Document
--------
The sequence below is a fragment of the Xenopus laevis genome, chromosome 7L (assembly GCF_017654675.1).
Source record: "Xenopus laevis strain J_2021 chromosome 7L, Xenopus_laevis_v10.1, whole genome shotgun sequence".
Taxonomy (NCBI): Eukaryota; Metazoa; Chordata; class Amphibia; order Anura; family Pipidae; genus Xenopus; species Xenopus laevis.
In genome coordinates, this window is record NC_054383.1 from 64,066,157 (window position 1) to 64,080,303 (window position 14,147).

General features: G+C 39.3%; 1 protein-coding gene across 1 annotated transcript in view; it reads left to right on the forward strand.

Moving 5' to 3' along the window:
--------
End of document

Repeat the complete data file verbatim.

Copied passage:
The sequence below is a fragment of the Xenopus laevis genome, chromosome 7L (assembly GCF_017654675.1).
Source record: "Xenopus laevis strain J_2021 chromosome 7L, Xenopus_laevis_v10.1, whole genome shotgun sequence".
Taxonomy (NCBI): Eukaryota; Metazoa; Chordata; class Amphibia; order Anura; family Pipidae; genus Xenopus; species Xenopus laevis.
In genome coordinates, this window is record NC_054383.1 from 64,066,157 (window position 1) to 64,080,303 (window position 14,147).

General features: G+C 39.3%; 1 protein-coding gene across 1 annotated transcript in view; it reads left to right on the forward strand.

Moving 5' to 3' along the window: